Using Deep Reinforcement Learning to Play Sonic the Hedgehog

An attempt to replicate the World Models paper to play Sonic for the OpenAI Retro Contest.

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OpenAI meets Sonic The Hedgehog. Image by OpenAI and SEGA.
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A baseball batter doesn’t have time to fully calculate which is the best shot to take. Instead, the batter relies on memories from years of practice to make the decision subconsciously. Source: World Models Explained by Siraj Raval.

“The first principle is that you must not fool yourself and you are the easiest person to fool.” — Richard Feynman

Learning how to learn

The World Model of a Hedgehog

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Original cover photos of the Sonic SEGA Genesis series. Source: Steam

Why bother with games?

How does our Sonic playing agent learn to think?

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Observing the world.

Artificial Intelligence = Reinforcement Learning + Deep Learning

Reinforcement learning

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How one might use reinforcement learning to train their dog to go to the bathroom outside (method not guaranteed).

Deep learning

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Note that we can’t directly decide/know which type of dirt (feature) gets filtered out at each layer. The network (funnel) learns this on its own.
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When you look at the Sonic game window, what’s important to you?

Putting together our own World Model

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Going straight to the source.
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A battle of complexity: Sonic vs. Car Racing. Sonic: 1, Car Racing: 0.

Observe, Remember, Act, Repeat

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An overview of the World Models architecture described in the original World Models paper.

Vision Model (Variational Autoencoder — VAE)

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Vision model portion of the World Model. The first half of the VAE architecture (dotted black line) is described in the figure below.
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The encoder portion of the VAE. See the supporting materials for the full VAE.
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z is essentially a list of numbers which represents a 2D image of the Sonic game space.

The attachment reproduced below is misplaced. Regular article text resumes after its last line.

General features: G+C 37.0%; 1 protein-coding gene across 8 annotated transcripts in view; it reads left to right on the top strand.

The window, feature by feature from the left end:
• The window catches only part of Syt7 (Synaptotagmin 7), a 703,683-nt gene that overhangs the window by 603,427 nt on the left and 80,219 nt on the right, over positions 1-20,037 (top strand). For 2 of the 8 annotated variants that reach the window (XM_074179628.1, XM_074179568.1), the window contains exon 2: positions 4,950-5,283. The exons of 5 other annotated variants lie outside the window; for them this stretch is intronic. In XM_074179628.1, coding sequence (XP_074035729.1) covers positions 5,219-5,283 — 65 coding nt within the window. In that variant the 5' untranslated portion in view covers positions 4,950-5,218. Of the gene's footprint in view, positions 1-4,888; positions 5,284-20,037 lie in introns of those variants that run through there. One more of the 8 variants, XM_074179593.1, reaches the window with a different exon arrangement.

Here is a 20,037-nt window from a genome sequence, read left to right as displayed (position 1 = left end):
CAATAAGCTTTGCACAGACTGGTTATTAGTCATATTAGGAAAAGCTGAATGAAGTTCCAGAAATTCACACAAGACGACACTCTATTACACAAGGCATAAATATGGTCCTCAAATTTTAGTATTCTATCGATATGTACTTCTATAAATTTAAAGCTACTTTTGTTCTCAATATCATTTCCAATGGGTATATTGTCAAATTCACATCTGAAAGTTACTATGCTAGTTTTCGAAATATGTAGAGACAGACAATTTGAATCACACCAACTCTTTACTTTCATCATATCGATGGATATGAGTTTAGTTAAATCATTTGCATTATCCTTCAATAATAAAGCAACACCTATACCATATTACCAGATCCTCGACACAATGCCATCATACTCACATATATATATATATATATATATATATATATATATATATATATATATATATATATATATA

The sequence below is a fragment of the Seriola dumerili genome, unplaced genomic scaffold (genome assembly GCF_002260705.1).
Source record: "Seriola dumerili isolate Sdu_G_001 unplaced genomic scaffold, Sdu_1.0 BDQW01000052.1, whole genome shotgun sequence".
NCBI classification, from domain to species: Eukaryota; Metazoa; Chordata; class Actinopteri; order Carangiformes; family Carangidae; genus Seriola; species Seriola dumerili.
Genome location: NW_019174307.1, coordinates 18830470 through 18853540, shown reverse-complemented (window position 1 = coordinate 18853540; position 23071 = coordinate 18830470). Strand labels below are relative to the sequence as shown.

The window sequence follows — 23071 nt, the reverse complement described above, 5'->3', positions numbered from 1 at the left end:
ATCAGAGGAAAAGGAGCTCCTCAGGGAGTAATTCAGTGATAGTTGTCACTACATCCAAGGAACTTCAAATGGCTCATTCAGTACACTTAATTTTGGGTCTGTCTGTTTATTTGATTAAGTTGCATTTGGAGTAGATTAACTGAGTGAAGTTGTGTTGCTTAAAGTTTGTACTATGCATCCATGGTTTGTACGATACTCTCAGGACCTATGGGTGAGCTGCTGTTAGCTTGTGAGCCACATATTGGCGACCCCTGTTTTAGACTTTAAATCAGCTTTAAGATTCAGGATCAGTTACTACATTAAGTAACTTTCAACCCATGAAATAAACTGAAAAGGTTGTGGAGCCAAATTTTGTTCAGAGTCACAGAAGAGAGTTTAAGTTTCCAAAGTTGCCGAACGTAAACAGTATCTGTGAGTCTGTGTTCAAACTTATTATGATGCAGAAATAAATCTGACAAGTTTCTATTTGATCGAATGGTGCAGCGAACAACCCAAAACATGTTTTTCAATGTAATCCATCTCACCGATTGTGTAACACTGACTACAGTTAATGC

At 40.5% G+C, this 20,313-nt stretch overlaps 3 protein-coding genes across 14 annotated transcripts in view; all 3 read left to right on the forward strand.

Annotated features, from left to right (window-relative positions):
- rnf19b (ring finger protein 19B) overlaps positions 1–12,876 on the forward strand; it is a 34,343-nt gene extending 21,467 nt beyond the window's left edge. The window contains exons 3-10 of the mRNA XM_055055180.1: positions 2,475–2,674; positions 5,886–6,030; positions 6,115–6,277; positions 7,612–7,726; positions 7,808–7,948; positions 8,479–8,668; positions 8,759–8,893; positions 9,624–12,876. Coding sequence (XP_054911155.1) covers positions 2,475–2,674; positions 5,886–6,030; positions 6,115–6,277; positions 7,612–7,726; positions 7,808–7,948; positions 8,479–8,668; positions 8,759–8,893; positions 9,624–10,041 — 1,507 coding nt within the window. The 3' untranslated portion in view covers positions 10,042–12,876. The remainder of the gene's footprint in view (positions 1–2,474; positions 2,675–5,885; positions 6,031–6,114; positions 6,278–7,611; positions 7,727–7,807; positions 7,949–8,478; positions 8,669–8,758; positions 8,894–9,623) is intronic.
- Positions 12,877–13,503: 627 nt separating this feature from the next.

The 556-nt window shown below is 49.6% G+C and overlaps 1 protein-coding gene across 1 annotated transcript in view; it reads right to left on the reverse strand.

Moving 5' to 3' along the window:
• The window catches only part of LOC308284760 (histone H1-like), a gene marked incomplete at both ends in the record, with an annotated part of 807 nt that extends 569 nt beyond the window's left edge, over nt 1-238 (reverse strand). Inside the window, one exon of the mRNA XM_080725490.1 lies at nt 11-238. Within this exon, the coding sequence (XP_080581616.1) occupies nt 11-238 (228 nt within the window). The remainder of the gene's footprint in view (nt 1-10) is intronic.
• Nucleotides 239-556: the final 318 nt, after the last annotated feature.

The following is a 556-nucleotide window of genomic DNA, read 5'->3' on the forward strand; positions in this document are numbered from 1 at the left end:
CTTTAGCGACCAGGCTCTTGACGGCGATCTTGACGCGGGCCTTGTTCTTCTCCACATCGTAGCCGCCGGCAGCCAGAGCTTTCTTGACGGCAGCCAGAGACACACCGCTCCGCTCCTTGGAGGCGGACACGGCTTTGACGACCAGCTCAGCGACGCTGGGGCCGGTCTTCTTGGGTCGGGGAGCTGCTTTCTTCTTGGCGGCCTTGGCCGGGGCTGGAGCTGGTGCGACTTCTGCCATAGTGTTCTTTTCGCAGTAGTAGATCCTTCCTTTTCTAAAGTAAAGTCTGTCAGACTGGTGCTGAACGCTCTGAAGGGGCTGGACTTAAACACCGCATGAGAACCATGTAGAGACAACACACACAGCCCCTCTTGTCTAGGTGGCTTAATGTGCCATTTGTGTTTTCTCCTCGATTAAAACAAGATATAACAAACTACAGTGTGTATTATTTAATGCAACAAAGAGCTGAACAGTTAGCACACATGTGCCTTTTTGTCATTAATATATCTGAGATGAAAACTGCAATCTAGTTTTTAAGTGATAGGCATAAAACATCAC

Memory Model (Mixture Density Network + Recurrent Neural Network or MDN-RNN)

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The Memory model section of the architecture is highlighted by the green dashed line and is expanded in the figure below.
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An expanded version of the Memory model.

Controller Model (CMA-ES Feed Forward Neural Network)

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The single layer linear function to calculate the most rewarding action at each time step.
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Highlighted portion of the Controller within the World Models architecture.

Three models walk into a bar (putting it all together)

How does our agent play?

Step 1 — Generating data

Step 2 — Training the Vision model

Step 3 — Training the Memory model

Step 4 — Defining the Controller and evolving weight and bias parameters

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Possible button presses with the SEGA Genesis controller.
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For multiple button presses at the same time, more than one number would have a 1 value.

Step 5 — Observing the agent play

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Our agent loved to jump.
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With these button combinations, one can successfully complete every level of Sonic.
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Instead of trying to explore the dotted red circle of the 8 best moves, our agent was searching for the right move in a pool of a possible 4096.

Next steps

How could we improve?

A new world

Appendix

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Our full VAE model (encoder and decoder layers).

Key terms

I play at the crossroads of technology, health and art. Broadcasting from: www.mrdbourke.com